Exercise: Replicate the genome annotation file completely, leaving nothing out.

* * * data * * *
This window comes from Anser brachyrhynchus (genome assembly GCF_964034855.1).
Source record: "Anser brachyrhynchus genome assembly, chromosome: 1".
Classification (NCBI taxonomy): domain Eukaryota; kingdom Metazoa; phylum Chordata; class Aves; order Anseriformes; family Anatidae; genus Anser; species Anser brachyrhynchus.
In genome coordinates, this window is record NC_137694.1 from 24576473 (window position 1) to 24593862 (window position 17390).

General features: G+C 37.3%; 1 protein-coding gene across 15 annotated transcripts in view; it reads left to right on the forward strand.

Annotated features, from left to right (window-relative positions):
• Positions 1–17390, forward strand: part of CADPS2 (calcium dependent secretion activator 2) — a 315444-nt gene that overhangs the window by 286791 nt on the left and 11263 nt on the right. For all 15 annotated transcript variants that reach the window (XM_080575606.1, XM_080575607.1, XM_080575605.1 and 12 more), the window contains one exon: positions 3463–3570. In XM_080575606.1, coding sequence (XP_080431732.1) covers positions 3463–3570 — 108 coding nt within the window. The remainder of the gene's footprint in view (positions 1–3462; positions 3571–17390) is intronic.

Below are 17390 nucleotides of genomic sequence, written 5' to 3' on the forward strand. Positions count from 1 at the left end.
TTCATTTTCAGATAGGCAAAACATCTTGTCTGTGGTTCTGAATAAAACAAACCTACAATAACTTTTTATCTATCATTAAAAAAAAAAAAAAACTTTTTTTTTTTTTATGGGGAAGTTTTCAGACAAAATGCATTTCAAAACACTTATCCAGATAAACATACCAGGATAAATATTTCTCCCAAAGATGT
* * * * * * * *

This window comes from Anser brachyrhynchus (genome assembly GCF_964034855.1).
Source record: "Anser brachyrhynchus genome assembly, chromosome: 1".
Classification (NCBI taxonomy): domain Eukaryota; kingdom Metazoa; phylum Chordata; class Aves; order Anseriformes; family Anatidae; genus Anser; species Anser brachyrhynchus.
In genome coordinates, this window is record NC_137694.1 from 24576473 (window position 1) to 24593862 (window position 17390).

General features: G+C 37.3%; 1 protein-coding gene across 15 annotated transcripts in view; it reads left to right on the forward strand.

Annotated features, from left to right (window-relative positions):
• Positions 1–17390, forward strand: part of CADPS2 (calcium dependent secretion activator 2) — a 315444-nt gene that overhangs the window by 286791 nt on the left and 11263 nt on the right. For all 15 annotated transcript variants that reach the window (XM_080575606.1, XM_080575607.1, XM_080575605.1 and 12 more), the window contains one exon: positions 3463–3570. In XM_080575606.1, coding sequence (XP_080431732.1) covers positions 3463–3570 — 108 coding nt within the window. The remainder of the gene's footprint in view (positions 1–3462; positions 3571–17390) is intronic.

Below are 17390 nucleotides of genomic sequence, written 5' to 3' on the forward strand. Positions count from 1 at the left end.
TTCATTTTCAGATAGGCAAAACATCTTGTCTGTGGTTCTGAATAAAACAAACCTACAATAACTTTTTATCTATCATTAAAAAAAAAAAAAAACTTTTTTTTTTTTTATGGGGAAGTTTTCAGACAAAATGCATTTCAAAACACTTATCCAGATAAACATACCAGGATAAATATTTCTCCCAAAGATGT